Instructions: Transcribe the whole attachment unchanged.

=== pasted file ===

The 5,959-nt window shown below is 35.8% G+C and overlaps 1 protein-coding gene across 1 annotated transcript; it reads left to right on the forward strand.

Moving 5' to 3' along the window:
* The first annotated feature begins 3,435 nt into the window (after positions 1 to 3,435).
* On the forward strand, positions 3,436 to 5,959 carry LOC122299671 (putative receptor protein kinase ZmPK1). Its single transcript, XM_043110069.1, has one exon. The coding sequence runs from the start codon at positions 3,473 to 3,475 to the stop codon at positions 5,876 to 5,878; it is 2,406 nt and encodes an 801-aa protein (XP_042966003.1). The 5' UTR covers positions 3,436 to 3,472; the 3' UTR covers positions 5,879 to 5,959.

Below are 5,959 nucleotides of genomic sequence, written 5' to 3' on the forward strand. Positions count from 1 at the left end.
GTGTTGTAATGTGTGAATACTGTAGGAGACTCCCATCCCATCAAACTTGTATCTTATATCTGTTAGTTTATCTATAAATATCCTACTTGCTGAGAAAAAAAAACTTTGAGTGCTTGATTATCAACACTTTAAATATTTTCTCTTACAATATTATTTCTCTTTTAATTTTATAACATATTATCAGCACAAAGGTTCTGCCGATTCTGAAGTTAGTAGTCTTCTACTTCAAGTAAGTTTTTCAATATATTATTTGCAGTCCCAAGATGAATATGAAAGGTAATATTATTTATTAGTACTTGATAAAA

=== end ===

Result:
The 5,959-nt window shown below is 35.8% G+C and overlaps 1 protein-coding gene across 1 annotated transcript; it reads left to right on the forward strand.

Moving 5' to 3' along the window:
* The first annotated feature begins 3,435 nt into the window (after positions 1 to 3,435).
* On the forward strand, positions 3,436 to 5,959 carry LOC122299671 (putative receptor protein kinase ZmPK1). Its single transcript, XM_043110069.1, has one exon. The coding sequence runs from the start codon at positions 3,473 to 3,475 to the stop codon at positions 5,876 to 5,878; it is 2,406 nt and encodes an 801-aa protein (XP_042966003.1). The 5' UTR covers positions 3,436 to 3,472; the 3' UTR covers positions 5,879 to 5,959.

Below are 5,959 nucleotides of genomic sequence, written 5' to 3' on the forward strand. Positions count from 1 at the left end.
GTGTTGTAATGTGTGAATACTGTAGGAGACTCCCATCCCATCAAACTTGTATCTTATATCTGTTAGTTTATCTATAAATATCCTACTTGCTGAGAAAAAAAAACTTTGAGTGCTTGATTATCAACACTTTAAATATTTTCTCTTACAATATTATTTCTCTTTTAATTTTATAACATATTATCAGCACAAAGGTTCTGCCGATTCTGAAGTTAGTAGTCTTCTACTTCAAGTAAGTTTTTCAATATATTATTTGCAGTCCCAAGATGAATATGAAAGGTAATATTATTTATTAGTACTTGATAAAA